I started HGSW after playing basketball at Hampton University for two years as a full-scholarship athlete. My college athletic career was stifled with injuries and two surgeries in the same same year (ACL & torn labrum). At the end of my sophomore year, my former head coach sat down with me during my exit interview and said, “Camille, we have decided to move in a different direction. We will not renew your scholarship for the upcoming school year, but you’re a smart girl and you’ll figure it out.”
That was devastating news because as a 19-year-old 6’4 woman, my identity was deeply entrenched into basketball. I had literally invested blood, sweat and tears into the sport. Fortunately, while I was at Hampton I had a 3.85 GPA (one of the highest of all student athletes) and I was really involved on a campus as I was in Hampton’s Leadership Institute, wrote for the student paper and completed several hours of community service. I was able to land an internship at The White House and a subsequent internship with the Congressional Black Caucus Foundation’s “Emerging Leaders Internship Program.” Upon completion of my gap-year in Washington, I came back to North Carolina to finish my undergraduate degree at UNC Chapel Hill and I started HGSW.
By teaching girls how to be healthy at a young age, we create healthy women, healthy women create healthy families and healthy families create healthy communities.
What does it mean to be a black business owner?
Serving as a black business owner means that I can set an example for others to go on and complete even greater work. Unfortunately, masses of black people have not hit the upper echelons (in sizable proportionate numbers) of several industries including the entrepreneurial and social enterprise realm. I would like to serve as a black leader who is able to develop a strong non-profit that is serving underserved communities. I’d like for my leadership and venture to serve as a strong example for how to manage a robust and innovative organization. I love being a black business owner and I’m really excited that there are so many others who have ideas and companies that they are launching.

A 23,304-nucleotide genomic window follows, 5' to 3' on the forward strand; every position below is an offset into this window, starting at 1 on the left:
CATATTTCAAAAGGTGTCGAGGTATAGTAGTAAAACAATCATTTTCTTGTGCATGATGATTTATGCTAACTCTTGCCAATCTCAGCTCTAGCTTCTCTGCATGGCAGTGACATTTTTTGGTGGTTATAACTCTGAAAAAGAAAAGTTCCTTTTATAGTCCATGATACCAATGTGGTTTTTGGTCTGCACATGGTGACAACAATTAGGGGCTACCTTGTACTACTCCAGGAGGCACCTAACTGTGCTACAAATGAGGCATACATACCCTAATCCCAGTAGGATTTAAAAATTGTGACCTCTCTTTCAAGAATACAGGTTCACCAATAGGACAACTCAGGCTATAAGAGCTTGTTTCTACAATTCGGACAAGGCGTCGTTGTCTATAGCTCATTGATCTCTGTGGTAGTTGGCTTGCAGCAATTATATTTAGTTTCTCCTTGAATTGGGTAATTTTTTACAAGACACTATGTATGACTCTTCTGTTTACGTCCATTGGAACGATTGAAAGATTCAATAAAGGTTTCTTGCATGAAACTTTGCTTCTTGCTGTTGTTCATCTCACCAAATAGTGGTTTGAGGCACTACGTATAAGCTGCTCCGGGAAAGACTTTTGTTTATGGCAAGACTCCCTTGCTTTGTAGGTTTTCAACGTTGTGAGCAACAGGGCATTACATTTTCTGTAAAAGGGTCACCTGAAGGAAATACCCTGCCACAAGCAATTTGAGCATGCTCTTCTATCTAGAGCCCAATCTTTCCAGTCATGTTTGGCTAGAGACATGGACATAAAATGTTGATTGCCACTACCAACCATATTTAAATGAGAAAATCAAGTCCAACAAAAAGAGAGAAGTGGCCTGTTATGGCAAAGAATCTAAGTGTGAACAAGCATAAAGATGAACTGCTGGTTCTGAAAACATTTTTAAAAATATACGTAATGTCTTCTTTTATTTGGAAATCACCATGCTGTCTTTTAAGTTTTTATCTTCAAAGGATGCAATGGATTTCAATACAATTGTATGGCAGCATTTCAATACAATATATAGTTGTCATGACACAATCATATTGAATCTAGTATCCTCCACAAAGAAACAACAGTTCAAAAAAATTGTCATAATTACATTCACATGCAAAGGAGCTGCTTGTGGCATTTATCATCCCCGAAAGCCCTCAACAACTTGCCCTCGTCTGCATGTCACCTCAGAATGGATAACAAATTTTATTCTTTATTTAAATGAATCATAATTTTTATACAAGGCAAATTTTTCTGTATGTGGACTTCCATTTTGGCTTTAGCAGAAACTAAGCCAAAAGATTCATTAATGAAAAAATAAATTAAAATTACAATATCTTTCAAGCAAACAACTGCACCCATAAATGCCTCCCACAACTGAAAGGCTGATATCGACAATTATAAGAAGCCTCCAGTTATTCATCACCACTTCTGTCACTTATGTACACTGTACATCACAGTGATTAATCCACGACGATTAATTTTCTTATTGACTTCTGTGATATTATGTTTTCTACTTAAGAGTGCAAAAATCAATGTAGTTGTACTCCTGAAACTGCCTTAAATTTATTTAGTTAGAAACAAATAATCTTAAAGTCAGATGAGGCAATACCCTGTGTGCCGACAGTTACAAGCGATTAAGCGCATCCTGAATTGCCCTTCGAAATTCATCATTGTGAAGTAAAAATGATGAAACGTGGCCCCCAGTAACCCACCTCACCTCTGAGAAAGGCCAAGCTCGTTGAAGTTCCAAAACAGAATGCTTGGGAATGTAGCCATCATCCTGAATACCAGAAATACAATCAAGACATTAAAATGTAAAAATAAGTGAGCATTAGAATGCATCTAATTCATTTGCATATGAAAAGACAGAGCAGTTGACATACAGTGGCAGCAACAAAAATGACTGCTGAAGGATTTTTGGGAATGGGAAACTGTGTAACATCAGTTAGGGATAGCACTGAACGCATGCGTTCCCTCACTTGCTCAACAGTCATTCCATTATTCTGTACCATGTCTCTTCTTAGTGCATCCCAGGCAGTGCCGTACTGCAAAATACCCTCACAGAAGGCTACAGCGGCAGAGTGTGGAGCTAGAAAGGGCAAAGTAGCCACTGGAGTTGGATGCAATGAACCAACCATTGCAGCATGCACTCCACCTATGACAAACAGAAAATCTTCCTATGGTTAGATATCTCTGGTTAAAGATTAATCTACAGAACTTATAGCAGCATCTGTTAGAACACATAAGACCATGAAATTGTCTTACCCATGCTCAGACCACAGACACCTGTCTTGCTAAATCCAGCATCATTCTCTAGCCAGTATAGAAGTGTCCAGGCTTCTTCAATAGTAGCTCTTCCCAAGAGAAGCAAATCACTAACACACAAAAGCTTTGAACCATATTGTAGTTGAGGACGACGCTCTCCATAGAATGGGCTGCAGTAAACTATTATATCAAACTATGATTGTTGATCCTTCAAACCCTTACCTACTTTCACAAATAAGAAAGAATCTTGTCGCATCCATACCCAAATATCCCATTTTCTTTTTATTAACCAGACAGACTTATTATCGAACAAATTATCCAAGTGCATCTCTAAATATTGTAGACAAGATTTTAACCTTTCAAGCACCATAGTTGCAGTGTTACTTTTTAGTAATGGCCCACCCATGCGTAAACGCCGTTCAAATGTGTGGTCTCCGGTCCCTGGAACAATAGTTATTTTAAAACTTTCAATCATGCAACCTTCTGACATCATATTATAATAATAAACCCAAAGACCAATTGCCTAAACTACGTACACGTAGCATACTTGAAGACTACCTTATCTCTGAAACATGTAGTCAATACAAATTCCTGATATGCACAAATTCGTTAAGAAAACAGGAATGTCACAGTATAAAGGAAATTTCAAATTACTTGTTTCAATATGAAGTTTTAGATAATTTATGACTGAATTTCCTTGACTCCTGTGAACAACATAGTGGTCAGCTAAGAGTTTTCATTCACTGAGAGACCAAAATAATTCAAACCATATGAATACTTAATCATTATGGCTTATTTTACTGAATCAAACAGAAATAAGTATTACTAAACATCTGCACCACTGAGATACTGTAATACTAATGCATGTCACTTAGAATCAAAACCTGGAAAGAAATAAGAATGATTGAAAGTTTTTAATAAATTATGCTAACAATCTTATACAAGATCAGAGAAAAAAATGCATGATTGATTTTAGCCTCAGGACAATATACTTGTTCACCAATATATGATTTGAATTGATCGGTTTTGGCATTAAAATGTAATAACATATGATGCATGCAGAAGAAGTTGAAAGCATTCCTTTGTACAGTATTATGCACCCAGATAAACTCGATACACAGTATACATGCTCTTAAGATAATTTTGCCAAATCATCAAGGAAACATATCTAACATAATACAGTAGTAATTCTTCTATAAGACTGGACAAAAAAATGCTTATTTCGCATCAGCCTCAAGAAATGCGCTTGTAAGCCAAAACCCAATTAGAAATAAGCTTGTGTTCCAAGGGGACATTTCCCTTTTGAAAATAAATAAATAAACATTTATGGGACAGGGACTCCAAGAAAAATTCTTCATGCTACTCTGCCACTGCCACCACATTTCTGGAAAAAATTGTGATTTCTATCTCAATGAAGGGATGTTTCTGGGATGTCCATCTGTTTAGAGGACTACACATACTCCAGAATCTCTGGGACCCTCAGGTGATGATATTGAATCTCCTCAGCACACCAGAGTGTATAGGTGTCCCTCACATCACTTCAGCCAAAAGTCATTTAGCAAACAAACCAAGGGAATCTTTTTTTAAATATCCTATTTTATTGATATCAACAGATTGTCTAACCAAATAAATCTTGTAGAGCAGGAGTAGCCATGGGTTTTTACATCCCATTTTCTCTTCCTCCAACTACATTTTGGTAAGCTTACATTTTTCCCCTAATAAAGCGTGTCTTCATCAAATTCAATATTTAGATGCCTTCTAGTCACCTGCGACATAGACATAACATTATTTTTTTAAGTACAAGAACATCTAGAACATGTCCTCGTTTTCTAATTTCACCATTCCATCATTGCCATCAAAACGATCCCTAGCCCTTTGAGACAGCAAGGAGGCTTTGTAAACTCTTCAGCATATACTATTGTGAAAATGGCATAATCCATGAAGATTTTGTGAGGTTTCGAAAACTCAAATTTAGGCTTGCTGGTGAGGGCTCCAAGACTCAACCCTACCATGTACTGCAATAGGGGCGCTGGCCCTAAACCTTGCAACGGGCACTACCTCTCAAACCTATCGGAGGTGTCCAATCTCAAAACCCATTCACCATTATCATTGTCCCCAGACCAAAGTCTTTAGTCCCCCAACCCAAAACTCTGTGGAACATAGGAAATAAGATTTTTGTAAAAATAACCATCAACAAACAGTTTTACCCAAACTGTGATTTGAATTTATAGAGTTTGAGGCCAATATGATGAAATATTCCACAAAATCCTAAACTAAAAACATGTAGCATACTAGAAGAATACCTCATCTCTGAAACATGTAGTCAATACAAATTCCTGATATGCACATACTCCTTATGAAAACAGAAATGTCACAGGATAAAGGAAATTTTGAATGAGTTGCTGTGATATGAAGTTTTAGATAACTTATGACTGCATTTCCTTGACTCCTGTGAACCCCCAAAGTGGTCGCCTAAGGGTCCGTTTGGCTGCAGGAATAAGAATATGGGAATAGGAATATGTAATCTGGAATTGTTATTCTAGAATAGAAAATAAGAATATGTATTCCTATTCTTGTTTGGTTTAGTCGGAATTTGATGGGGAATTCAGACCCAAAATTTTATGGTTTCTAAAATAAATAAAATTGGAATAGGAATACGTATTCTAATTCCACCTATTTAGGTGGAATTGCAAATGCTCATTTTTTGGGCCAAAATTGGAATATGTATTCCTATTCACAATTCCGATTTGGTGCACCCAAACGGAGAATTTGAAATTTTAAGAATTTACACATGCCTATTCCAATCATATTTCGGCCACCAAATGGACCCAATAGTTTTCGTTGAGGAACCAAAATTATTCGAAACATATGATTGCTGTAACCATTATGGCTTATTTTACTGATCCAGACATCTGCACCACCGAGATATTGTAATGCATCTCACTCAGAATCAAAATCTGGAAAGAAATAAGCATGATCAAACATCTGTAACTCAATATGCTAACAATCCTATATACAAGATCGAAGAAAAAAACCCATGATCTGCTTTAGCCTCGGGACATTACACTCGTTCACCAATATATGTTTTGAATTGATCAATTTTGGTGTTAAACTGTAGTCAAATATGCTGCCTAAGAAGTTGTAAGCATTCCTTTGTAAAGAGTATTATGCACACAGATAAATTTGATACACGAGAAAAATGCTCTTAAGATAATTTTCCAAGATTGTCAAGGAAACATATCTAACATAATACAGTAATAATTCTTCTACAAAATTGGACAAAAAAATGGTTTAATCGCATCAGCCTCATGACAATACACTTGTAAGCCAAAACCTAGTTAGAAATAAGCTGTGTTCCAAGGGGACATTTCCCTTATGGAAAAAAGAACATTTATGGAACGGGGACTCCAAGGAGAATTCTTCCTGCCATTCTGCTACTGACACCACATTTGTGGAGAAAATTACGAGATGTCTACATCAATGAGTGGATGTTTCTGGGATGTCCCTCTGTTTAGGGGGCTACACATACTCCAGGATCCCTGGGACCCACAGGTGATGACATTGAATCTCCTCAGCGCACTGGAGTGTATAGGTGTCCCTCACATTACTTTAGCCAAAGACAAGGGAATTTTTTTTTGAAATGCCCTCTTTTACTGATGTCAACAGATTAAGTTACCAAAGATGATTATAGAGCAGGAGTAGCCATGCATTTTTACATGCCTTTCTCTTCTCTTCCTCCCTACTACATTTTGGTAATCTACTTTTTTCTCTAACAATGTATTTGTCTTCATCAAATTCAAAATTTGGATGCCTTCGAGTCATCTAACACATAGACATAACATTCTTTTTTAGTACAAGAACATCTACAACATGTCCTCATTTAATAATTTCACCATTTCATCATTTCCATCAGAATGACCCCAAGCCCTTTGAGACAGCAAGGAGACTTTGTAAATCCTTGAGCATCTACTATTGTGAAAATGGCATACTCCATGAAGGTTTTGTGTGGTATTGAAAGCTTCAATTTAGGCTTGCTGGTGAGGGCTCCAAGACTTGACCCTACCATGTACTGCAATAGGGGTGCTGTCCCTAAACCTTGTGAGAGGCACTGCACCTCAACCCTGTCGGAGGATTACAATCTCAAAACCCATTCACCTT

What advice do you have for people who are ready to follow their dreams but are hesitating?
I would say GO FOR IT despite the obstacles! Talk about your idea, generate some leverage and network — especially if you are black. I was recently at an entrepreneurship panel in NYC and the panel was full of Caucasian executives. I asked, “What is the emphasis on diversity in entrepreneurship and are there any disparaging obstacles that African-American’s face when trying to obtain venture funding or seed capital?” The answer that I received was that African Americans and many people of color do not have access to the resources and networks that quite a few Caucasians have at their fingertips. For example, you hear more stories about Caucasians obtaining 250K from family or a close friend to start a business rather than African-Americans. People who have ideas for ventures and/or who are ready to start their dreams should get up and go tackle them now! Find a few people that will help to define the need you’re solving, refine your idea and create a strong strategy and then have other people help you expand your own network to get the resources that you need to knock the venture off the ground!
I was recently featured on the Dr. Oz Show and hopefully it was the first of many national television appearances for me!
Want to contact Camille for more information?
Learn more about Healthy Girls Save the World via their website www.healthygirlssavetheworld.org and by following the organization on Twitter via @healthygirls_ and Instagram via @healthygirlssavetheworld_.
Feel free to also connect with Camille on LinkedIn.
Do you know a Black Creator or Tastemaker? Of course you do! Let me know in the comments so I can feature him or her this year!